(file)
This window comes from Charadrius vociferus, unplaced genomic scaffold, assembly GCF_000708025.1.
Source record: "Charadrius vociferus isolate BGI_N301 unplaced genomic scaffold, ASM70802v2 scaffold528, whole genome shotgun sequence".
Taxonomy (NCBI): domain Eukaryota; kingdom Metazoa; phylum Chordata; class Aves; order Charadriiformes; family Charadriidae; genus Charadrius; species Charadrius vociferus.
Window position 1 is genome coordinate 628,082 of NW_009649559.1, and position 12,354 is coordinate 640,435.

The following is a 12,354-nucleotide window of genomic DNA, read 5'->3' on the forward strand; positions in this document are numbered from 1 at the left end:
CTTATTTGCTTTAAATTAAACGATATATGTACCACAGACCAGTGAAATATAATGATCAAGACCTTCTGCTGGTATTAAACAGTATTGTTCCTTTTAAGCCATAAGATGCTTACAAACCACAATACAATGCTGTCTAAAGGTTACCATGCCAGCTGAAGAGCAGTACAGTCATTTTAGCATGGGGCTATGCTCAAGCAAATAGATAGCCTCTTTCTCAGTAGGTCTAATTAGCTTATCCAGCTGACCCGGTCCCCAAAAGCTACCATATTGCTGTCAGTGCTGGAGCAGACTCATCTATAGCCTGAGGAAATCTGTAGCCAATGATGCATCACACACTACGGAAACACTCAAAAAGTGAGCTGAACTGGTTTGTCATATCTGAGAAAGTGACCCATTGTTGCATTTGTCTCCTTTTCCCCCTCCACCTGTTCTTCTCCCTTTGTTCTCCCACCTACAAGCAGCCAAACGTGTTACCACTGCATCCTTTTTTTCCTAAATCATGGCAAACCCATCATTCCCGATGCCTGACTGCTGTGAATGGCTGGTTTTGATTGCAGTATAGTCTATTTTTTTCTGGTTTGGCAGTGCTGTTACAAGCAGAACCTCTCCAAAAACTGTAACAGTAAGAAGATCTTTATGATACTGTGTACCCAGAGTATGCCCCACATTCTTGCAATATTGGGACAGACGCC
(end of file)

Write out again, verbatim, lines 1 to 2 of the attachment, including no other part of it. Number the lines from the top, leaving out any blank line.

This window comes from Charadrius vociferus, unplaced genomic scaffold, assembly GCF_000708025.1.
Source record: "Charadrius vociferus isolate BGI_N301 unplaced genomic scaffold, ASM70802v2 scaffold528, whole genome shotgun sequence".